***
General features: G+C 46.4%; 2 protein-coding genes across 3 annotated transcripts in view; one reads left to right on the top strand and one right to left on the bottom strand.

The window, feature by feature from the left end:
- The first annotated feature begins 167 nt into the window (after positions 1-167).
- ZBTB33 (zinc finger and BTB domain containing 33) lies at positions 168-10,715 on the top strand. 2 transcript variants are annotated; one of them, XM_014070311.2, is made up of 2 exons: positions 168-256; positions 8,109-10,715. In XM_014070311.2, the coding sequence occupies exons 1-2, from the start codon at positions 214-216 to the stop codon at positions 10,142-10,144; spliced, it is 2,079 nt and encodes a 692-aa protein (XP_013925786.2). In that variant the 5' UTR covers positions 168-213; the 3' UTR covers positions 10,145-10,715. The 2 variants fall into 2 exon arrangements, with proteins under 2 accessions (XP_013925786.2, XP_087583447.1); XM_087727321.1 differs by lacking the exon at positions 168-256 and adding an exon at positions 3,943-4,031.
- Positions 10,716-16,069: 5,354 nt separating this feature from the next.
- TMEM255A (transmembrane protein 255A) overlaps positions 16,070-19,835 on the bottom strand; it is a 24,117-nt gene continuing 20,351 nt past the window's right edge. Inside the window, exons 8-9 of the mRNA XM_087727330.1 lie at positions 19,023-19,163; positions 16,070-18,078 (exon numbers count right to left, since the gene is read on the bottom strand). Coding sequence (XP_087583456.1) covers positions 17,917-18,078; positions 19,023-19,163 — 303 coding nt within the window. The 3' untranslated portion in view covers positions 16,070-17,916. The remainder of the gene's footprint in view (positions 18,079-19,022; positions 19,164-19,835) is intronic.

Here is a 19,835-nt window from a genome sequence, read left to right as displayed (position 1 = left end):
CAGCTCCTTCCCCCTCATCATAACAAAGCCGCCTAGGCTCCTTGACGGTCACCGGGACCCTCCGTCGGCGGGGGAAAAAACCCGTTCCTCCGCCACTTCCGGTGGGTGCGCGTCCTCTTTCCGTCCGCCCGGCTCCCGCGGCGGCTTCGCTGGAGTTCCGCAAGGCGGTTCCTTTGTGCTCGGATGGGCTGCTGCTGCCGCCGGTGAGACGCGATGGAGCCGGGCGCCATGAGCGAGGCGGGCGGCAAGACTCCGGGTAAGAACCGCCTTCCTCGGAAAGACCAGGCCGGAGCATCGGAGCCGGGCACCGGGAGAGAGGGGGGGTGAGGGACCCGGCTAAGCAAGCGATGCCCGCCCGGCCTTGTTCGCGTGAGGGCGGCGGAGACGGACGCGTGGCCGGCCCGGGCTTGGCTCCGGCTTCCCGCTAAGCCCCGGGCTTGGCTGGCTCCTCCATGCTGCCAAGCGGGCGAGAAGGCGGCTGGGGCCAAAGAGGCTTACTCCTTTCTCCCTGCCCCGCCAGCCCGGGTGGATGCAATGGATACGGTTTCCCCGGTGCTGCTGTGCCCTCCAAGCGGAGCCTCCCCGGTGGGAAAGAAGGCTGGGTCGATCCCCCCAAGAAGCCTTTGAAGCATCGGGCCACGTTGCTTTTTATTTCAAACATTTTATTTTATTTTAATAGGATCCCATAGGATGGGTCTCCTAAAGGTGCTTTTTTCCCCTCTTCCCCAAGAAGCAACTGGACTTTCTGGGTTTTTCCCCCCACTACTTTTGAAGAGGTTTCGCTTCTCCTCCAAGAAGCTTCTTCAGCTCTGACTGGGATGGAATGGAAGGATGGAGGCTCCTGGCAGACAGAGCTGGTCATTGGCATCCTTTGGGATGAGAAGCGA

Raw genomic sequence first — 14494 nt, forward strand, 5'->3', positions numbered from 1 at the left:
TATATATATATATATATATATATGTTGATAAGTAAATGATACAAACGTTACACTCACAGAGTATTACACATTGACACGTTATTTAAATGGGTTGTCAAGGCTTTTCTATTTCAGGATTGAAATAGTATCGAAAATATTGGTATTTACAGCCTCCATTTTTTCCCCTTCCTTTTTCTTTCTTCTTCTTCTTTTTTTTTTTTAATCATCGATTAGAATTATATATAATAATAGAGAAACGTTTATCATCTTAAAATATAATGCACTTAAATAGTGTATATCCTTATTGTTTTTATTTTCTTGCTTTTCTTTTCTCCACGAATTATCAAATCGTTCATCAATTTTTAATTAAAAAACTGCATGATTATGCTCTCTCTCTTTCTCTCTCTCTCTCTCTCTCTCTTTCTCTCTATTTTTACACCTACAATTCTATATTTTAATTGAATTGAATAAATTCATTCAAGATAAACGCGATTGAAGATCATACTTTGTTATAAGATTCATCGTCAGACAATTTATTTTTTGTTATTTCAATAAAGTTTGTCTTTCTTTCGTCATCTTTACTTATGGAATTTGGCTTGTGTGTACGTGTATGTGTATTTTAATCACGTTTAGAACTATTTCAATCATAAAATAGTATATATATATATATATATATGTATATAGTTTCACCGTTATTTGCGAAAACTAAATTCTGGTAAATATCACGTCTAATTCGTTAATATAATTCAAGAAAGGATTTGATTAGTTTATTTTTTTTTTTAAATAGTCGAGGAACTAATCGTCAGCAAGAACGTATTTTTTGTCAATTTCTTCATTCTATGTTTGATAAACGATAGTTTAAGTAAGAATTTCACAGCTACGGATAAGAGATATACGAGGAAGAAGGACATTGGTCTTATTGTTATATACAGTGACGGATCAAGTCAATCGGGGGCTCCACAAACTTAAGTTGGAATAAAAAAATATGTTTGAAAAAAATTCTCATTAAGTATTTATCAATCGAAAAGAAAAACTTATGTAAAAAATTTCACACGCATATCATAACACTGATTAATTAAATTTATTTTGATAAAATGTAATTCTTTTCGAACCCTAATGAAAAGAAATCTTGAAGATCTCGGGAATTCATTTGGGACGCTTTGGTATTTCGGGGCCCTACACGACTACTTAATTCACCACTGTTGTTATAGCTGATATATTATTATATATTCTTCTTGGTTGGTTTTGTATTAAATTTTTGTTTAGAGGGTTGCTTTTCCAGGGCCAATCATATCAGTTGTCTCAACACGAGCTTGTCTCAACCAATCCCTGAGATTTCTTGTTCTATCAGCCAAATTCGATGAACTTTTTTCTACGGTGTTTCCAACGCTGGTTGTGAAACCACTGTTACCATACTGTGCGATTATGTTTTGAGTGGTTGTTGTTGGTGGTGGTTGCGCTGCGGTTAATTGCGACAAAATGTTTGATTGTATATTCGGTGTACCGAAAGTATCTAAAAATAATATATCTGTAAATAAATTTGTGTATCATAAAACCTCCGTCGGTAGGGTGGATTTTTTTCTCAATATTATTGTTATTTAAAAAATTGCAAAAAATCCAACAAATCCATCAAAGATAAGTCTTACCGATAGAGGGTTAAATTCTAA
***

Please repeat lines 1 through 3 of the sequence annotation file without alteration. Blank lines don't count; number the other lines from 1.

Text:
General features: G+C 46.4%; 2 protein-coding genes across 3 annotated transcripts in view; one reads left to right on the top strand and one right to left on the bottom strand.

The window, feature by feature from the left end:
- The first annotated feature begins 167 nt into the window (after positions 1-167).